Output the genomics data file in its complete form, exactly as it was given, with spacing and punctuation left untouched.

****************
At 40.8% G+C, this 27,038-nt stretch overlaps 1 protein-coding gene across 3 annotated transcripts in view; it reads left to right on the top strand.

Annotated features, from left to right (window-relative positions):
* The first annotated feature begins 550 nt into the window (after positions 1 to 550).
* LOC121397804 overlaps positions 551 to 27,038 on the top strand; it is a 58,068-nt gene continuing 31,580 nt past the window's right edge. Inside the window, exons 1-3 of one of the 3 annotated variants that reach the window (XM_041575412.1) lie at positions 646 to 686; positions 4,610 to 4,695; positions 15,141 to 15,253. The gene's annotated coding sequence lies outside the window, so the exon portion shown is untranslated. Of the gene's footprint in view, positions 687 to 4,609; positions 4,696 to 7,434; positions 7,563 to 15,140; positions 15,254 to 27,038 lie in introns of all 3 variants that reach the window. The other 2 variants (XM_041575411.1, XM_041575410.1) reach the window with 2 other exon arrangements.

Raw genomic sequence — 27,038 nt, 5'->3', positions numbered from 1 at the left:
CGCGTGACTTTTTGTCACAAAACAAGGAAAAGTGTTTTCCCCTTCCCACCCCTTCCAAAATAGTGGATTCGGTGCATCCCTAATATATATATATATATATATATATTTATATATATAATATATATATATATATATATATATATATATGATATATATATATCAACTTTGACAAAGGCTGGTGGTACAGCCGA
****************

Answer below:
At 40.8% G+C, this 27,038-nt stretch overlaps 1 protein-coding gene across 3 annotated transcripts in view; it reads left to right on the top strand.

Annotated features, from left to right (window-relative positions):
* The first annotated feature begins 550 nt into the window (after positions 1 to 550).
* LOC121397804 overlaps positions 551 to 27,038 on the top strand; it is a 58,068-nt gene continuing 31,580 nt past the window's right edge. Inside the window, exons 1-3 of one of the 3 annotated variants that reach the window (XM_041575412.1) lie at positions 646 to 686; positions 4,610 to 4,695; positions 15,141 to 15,253. The gene's annotated coding sequence lies outside the window, so the exon portion shown is untranslated. Of the gene's footprint in view, positions 687 to 4,609; positions 4,696 to 7,434; positions 7,563 to 15,140; positions 15,254 to 27,038 lie in introns of all 3 variants that reach the window. The other 2 variants (XM_041575411.1, XM_041575410.1) reach the window with 2 other exon arrangements.

Raw genomic sequence — 27,038 nt, 5'->3', positions numbered from 1 at the left:
CGCGTGACTTTTTGTCACAAAACAAGGAAAAGTGTTTTCCCCTTCCCACCCCTTCCAAAATAGTGGATTCGGTGCATCCCTAATATATATATATATATATATATATTTATATATATAATATATATATATATATATATATATATATATGATATATATATATCAACTTTGACAAAGGCTGGTGGTACAGCCGA